(Note: This series on Flower Arranging was originally written by Elizabeth of Elizabeth's flowers. Please note that there were two teachers in the original Finishing School lineup: myself and this author. Visit her wonderful blog for more ideas about flowers, homemade stationary, flower collages, etc. )
Although it’s not a flower, one of my favorite ways to bring “the outside in” is with ivy –it’s almost indispensable. I have a regular, common ivy plant, as well as a variegated type, and one with larger heart shaped leaves, and use them all through out my house. Since ivy cuttings can survive for months in water, I place cuttings in decorative glass bottles or small vases and place them anywhere a touch of green freshness is needed, such as in the bathroom, on my computer desk, in my studio, and even in a gloomy corner of a large bookshelf. Once a cutting develop a copious amount of roots, pot it up (and give it to a friend), toss it in the compost pile, or in the spring, they can be added to your container plantings.
Another beneficial plant (with flowers this time) is the scented geranium (see above picture). They can be somewhat difficult to find, and a little pricey, but worth every penny. There are many varieties, but the rose scented varieties are among the best. Place one on the front step, or anywhere someone can brush against it and release its wonderful scent as they pass by. The leaves can be dried and used in potpourri, or pressed and used to scent stationary.
This is kind of off today’s topic, but I also wanted to mention a few strategies to use when buying flowers from the florist, since many of us aren’t blessed with flowers in our gardens year round. The most important thing I’ve learned is this: make friends with your local florist! Florists often have to guess the needs of their customers at any given point in time, and often times they have too much of this, or that. Once your florist gets to know you, they likely will be willing to give you special deals on their extra flowers.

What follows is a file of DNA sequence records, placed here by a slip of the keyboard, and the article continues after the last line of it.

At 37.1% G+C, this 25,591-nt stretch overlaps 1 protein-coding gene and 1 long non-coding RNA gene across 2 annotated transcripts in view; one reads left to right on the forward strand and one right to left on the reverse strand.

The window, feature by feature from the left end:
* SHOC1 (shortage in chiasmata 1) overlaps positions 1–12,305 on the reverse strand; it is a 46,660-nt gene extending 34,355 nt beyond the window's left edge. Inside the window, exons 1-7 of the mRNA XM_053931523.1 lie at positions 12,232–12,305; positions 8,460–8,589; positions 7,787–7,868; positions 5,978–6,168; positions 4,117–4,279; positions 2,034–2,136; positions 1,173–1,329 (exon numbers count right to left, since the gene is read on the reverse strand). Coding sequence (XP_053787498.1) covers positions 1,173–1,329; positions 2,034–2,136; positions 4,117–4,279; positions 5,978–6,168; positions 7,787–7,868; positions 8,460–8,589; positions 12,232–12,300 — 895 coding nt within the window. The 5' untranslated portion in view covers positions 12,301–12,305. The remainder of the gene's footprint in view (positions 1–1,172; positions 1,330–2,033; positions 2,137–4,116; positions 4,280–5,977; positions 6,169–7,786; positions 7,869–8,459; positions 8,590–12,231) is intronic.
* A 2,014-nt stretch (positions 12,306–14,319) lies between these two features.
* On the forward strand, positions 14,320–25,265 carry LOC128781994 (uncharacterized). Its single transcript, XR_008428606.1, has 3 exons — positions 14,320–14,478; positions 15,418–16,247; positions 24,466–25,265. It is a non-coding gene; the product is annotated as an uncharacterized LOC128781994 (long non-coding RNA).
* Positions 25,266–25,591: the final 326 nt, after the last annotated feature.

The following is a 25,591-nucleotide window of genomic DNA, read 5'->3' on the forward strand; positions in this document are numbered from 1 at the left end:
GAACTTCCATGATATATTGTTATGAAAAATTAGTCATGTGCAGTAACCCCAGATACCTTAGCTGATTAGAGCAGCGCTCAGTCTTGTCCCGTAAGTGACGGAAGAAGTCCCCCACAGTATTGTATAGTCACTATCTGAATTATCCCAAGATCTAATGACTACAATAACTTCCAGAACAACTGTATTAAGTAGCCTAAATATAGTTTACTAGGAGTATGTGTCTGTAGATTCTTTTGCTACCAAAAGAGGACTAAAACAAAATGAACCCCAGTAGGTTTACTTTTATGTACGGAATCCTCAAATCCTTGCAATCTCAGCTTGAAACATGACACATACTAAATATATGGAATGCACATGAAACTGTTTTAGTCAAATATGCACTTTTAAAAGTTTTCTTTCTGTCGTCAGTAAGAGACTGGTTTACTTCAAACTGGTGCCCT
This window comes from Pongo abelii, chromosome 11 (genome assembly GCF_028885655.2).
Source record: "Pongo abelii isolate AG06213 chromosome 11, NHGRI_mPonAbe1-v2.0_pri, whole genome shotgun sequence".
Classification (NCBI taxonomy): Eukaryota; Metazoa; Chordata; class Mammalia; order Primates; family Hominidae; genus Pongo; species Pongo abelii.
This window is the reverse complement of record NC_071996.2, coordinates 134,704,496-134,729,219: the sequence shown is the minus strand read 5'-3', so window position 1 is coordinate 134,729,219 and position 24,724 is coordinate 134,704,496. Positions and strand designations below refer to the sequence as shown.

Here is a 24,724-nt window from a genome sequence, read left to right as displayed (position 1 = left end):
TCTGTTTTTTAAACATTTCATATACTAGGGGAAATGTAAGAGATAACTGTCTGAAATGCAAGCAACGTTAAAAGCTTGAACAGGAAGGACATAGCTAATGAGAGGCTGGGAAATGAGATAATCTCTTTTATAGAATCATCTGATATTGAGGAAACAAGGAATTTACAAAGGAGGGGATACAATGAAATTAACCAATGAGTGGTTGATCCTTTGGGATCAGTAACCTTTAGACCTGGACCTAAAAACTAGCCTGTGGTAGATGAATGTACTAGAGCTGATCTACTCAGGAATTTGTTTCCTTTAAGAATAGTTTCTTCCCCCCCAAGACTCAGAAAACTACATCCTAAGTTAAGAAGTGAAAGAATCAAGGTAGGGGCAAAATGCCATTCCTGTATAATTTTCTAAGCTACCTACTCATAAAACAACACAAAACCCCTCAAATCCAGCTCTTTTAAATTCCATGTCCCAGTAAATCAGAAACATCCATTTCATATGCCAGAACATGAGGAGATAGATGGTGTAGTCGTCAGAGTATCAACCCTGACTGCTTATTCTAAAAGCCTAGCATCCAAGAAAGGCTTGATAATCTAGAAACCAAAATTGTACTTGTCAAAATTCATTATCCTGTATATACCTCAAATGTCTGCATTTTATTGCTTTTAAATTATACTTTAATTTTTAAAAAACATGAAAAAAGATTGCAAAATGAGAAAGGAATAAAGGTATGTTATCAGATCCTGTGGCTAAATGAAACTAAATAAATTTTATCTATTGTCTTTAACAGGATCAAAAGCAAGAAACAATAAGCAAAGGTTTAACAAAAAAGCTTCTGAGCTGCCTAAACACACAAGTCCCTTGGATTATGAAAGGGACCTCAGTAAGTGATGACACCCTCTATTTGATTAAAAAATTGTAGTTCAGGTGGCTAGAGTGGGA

When buying flowers from the florist, carnations are always a smart buy. If the water is changed at least every other day, and you occasionally re-cut the bottom of their stems at an angle, they will last up to 3 weeks. Also, don’t overlook foliage. I bought some large pieces of “silver leaf” eucalyptus from my florist last winter, and it lasted well over two months – and it looked very dramatic in my entrance way.
Finally, edit your bouquets as needed. As one type of flower fades, replace them with other flowers, or remove them and place the remaining flowers in a smaller vase – it will look like you have a brand new bouquet!
Tomorrow: Fragrant Herbal Arrangements